Review Walls of Byzantium

This book has been lying on my desk for quite some time. I received it some time ago, and I was planning to do something with it in relation to our 2014 Special on the fall of Constantinople. In the end, I decided not to do so, simply because, while there are a number of links between the two, the fall itself isn’t mentioned. So I put it aside to write a review about later; this took me longer than I would have liked, but on the other hand, there were more important things I had to do – like making a Special – so I have some excuse.

Contrary to what the title suggests, ‘The Walls of Byzantium’, written by James Heneage,  is not a book about the actual walls of the capital of the Byzantine (Eastern Roman) Empire. In fact, even though the walls do play some part in the story, you’ll ‘see’ only very little of it. More importantly, we are dealing with a work of fiction, a historical novel set against the background of the conflict between the dwindling Byzantine Empire and the Ottoman Turks, with important roles played by Venetians, Genoans, Hungarians, among others.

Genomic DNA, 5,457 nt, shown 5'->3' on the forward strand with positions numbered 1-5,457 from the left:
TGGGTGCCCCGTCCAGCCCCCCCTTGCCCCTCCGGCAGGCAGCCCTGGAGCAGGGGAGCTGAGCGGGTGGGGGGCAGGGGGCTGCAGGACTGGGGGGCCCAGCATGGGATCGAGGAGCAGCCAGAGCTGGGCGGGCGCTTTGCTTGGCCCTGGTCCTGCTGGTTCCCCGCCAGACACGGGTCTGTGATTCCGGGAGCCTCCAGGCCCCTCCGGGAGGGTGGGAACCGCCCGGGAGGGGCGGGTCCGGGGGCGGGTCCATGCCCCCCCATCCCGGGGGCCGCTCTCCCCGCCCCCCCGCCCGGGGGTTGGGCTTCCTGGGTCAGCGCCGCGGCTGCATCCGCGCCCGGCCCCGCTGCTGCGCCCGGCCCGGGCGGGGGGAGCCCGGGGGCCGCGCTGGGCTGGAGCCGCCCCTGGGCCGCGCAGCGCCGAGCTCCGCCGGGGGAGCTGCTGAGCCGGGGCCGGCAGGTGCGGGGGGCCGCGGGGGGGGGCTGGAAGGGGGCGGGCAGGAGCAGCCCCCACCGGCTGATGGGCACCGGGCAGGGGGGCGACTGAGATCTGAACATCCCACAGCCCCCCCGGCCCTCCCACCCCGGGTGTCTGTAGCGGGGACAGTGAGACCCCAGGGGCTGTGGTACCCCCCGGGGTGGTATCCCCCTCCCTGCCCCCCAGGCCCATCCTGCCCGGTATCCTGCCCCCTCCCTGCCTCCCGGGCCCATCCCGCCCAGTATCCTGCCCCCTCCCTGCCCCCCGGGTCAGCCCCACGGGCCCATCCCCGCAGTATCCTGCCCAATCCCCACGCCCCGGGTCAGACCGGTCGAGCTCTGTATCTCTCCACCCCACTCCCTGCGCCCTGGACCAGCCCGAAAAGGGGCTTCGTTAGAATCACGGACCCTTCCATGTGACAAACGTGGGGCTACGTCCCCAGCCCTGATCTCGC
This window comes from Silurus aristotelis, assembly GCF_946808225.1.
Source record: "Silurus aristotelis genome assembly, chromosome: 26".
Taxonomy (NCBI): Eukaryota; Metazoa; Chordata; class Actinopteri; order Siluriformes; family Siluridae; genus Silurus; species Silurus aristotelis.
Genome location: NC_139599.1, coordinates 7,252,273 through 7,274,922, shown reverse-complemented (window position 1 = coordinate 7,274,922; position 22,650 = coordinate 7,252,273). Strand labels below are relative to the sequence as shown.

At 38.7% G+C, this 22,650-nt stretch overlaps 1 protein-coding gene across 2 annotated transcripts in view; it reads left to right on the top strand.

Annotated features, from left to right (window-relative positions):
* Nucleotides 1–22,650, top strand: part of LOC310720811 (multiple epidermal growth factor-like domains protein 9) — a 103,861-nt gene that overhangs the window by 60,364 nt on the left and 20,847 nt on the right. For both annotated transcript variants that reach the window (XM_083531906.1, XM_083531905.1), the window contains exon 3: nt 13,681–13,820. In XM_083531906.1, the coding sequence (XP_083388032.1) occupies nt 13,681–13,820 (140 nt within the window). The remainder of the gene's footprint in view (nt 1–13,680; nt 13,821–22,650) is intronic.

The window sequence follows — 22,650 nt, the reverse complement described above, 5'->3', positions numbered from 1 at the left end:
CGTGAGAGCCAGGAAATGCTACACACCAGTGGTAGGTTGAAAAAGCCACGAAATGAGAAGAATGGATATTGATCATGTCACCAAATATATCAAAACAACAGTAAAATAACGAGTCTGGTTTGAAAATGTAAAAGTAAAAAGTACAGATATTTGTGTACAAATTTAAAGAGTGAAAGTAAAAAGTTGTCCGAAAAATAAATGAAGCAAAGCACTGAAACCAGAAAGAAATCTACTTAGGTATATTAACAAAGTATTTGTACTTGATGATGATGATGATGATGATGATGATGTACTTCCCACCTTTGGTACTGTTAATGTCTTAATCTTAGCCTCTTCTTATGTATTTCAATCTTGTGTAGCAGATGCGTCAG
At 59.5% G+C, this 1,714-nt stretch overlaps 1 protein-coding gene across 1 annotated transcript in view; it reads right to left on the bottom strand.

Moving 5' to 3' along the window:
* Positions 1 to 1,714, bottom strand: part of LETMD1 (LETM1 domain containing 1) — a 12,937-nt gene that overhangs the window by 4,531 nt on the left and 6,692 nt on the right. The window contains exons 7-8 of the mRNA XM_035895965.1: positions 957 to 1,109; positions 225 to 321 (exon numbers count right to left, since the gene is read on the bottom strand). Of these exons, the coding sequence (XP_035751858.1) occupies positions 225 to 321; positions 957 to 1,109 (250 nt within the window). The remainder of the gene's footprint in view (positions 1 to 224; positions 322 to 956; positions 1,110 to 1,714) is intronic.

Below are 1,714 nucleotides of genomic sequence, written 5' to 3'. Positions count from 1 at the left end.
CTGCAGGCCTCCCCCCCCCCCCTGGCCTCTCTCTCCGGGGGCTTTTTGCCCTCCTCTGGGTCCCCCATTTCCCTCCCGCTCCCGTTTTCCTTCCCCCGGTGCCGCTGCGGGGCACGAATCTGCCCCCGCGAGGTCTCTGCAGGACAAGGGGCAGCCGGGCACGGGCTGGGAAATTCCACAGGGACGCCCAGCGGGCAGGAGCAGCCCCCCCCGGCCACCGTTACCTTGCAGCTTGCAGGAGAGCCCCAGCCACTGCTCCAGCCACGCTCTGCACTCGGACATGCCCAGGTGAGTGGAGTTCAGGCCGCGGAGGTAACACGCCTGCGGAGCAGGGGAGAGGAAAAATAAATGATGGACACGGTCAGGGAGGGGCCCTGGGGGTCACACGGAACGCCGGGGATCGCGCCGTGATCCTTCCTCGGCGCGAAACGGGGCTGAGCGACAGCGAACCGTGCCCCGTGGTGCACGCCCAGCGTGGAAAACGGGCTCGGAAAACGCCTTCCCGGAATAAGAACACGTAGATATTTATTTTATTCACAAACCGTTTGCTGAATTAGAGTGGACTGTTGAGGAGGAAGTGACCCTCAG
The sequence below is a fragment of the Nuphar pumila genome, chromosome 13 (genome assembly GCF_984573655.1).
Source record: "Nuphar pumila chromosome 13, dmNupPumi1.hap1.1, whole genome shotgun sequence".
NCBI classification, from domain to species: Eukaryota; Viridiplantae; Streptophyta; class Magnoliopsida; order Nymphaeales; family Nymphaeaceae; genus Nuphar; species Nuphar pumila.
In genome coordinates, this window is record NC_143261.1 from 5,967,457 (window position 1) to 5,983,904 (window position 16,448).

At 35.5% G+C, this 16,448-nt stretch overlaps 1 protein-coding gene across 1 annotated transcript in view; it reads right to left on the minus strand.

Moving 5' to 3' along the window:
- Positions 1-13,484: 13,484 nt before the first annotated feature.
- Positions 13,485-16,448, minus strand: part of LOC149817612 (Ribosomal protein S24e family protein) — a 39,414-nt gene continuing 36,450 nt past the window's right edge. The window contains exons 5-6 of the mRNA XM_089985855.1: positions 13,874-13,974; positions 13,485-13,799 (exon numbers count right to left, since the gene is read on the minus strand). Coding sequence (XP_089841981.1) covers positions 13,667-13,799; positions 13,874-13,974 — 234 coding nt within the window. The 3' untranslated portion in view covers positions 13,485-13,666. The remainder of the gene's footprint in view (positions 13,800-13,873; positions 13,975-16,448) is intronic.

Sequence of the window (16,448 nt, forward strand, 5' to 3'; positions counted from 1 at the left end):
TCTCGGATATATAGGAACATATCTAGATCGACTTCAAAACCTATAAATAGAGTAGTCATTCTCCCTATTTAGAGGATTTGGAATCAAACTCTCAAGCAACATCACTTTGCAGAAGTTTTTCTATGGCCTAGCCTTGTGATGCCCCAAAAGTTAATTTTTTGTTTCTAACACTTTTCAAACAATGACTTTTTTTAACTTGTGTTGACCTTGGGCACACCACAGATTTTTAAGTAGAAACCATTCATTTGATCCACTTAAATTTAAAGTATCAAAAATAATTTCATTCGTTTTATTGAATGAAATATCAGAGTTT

The novel is the first book of a series, with (I believe) 2 more books to follow. This means that the first installment needs to be captivating enough for a reader to start on book 2, while making sure not to finish the storyline too close to the climax of the narrative. I must admit that, while the historical context is indeed exciting, I cannot say the same about the narrative itself. Let me explain while we walk a bit through the story (without giving away too much, I hope)